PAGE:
Ammo: How Much Is Enough When Carrying for Self Defense?

By Dan Griffin

Handgun Ammo
Ammo: How Much Is Enough When Carrying for Self Defense?
Michigan Open Carry
Michigan Open Carry

Michigan –-(  When I get down to 1,000 rounds of any caliber, I consider myself out of ammo for that caliber.

However, that’s not what I’m talking about here. When carrying a gun for self-defense, how much ammo should you carry on you? How much is enough? How much is too much?

Let’s start with the easy question first. If you ever find yourself in a self-defense situation, you’ll quickly realize that you can never have too much spare ammunition.

No survivor of a gunfight has ever said, “I wish I hadn’t carried those extra magazines.”

Should one really bother carrying spare ammunition? The simple – and only – answer is emphatically “Yes!” I have heard and read more people than I care to remember state that they only carry a small compact semi-auto or revolver, no spare ammunition, and laughingly say “if I can’t get it done in six rounds, something’s wrong” or “I deserve what I get” or something equally absurd.

So how much ammo do you need? The fact of the matter is, you will never know how many rounds you need until you need them. You might read someplace that “statistically” the average self-defense encounter involves only two or three rounds fired. The problem is that “statistically” the standard deviation is so large that the average is a pretty meaningless number. It sure would suck to fire your six rounds only to find out you needed a few more.

“If you knew you were going to be in a gunfight, what would you carry?”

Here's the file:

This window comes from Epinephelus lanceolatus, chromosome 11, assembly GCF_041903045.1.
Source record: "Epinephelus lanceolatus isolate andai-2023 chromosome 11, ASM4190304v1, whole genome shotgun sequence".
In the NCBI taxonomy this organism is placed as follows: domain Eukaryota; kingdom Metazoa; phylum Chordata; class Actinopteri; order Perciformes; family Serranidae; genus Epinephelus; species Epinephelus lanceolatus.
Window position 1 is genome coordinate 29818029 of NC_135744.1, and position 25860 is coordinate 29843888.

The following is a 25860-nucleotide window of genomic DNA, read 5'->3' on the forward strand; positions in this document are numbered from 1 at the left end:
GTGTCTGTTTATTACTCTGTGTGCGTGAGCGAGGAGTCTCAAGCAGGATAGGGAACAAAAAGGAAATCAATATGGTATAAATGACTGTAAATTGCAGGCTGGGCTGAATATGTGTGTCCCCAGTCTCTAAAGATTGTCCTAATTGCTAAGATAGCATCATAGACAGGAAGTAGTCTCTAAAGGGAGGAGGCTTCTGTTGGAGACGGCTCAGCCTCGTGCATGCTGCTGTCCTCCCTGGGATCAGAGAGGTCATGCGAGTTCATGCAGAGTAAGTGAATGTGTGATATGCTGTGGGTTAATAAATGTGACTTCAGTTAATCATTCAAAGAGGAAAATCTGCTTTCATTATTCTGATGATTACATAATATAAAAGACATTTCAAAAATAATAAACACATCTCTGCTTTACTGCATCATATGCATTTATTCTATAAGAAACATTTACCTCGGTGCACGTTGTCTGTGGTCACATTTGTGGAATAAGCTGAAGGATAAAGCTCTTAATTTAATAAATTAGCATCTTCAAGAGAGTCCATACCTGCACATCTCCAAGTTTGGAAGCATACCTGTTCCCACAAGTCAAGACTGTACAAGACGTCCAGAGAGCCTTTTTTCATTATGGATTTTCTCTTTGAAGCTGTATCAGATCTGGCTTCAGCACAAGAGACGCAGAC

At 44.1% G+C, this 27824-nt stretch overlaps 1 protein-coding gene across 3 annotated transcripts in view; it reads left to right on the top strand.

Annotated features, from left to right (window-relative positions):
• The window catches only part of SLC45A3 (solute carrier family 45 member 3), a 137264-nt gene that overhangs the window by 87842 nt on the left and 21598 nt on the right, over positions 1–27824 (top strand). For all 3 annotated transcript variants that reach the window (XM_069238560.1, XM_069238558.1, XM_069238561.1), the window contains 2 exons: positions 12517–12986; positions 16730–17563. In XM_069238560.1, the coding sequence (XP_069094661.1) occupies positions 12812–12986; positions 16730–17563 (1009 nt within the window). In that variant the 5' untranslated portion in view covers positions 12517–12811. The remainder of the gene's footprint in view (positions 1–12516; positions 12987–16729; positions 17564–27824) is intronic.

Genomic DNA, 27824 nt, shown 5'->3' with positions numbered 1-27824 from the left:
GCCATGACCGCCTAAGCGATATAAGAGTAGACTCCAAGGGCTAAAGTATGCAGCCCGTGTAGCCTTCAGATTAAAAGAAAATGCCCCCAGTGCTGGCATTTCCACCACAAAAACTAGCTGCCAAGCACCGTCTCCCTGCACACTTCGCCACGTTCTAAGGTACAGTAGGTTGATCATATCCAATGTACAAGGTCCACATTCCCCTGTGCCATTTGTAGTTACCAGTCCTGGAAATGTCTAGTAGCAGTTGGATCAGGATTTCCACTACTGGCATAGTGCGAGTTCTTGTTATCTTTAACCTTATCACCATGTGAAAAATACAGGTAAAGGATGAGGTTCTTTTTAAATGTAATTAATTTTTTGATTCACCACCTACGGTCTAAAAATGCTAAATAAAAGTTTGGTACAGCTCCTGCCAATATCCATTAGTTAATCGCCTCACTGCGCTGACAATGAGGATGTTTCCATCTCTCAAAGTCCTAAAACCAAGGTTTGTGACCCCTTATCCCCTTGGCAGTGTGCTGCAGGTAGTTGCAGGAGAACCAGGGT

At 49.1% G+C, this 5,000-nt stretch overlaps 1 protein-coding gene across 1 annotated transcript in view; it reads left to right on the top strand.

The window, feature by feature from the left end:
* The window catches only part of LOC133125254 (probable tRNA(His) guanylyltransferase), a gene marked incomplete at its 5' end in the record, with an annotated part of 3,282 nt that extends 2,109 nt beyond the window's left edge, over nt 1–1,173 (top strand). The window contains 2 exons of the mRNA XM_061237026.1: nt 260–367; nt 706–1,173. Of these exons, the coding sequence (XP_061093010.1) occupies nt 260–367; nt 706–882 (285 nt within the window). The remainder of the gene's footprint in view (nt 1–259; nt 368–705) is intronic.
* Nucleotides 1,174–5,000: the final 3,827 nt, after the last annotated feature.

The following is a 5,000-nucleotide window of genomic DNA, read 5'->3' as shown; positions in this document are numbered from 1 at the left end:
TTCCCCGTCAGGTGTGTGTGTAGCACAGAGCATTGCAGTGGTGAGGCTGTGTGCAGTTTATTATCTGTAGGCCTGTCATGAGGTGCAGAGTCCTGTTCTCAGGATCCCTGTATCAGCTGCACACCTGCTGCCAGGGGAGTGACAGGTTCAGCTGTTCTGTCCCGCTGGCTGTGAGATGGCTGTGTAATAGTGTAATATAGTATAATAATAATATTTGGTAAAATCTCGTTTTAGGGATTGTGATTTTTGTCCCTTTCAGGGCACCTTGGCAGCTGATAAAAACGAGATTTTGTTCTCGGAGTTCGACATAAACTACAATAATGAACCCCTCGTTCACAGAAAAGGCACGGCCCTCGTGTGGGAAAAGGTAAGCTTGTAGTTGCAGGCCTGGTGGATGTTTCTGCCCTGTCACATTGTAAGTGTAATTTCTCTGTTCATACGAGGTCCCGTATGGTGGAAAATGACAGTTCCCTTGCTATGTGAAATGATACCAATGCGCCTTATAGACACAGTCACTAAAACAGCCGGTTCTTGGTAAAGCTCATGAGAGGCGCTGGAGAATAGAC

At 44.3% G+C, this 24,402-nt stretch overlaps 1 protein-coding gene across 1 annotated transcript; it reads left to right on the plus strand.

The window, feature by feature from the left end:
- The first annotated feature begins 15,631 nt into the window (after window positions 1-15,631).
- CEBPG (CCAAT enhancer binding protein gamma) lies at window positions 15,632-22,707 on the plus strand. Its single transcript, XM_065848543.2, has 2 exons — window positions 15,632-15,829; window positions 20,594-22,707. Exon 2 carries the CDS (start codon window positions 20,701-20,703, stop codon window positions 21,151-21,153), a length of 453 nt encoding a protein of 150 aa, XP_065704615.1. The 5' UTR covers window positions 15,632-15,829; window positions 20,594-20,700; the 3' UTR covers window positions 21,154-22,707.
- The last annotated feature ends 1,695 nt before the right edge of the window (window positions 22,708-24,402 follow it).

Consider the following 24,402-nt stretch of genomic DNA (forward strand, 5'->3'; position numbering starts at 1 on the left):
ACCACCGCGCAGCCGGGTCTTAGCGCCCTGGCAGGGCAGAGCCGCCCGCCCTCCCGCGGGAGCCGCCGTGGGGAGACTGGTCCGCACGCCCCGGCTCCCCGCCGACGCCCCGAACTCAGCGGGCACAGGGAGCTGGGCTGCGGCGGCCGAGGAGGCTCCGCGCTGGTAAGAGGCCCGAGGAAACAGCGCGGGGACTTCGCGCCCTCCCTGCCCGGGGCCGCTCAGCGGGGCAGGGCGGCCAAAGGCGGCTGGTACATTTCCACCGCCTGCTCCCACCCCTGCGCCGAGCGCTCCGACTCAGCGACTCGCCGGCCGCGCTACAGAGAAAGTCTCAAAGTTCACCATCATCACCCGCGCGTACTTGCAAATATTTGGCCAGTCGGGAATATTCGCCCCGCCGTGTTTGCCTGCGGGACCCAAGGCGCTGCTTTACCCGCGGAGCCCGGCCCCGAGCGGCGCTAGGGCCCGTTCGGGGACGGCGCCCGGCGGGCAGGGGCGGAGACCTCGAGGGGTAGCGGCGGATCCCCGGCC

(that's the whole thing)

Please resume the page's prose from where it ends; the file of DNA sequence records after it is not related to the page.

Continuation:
“If I knew I was going to be in a gunfight, I wouldn’t go!”

One year ago this month, a man named Paul Slater broke into a Georgia woman’s house while her husband was at work and chased her and her two children into a crawl space leading to their attic. When he opened the access door and attempted to enter the attic after them, she emptied her .38 revolver in his direction, hitting her attacker five times in the face and torso. That’s pretty good shooting by anyone’s standards, much less for a frightened woman crouching in a confined space trying to protect her two young boys. That didn’t kill him. She told him to stop or she would shoot him again, knowing that it was an idle threat as her gun was now empty. But fortunately for the family he did stop his attack that day, and after the mother and her sons ran past him to get away he was able to leave the house and drive away. He lived to stand trial.

But what if she had not been as accurate? What if he hadn’t stopped his attack? What if he hadn’t been alone? The woman’s revolver was empty, having hit Slater five times out of the six she fired. She no longer had a weapon sufficient to defend herself with from her attacker who was armed with a crowbar, and had Slater had an accomplice that day, the newspaper story of the attack likely would have read entirely differently.

In a firearms online forum I read a story of a man who had his own self-defense encounter while out one evening. Fortunately for him it turned out okay, but that night caused him to rethink his “six shots is enough” strategy and he traded in his carry revolver for a high-capacity semiautomatic and two spare magazines. He was so shaken up about the “what-if” possibilities that he determined to never be in that same position again.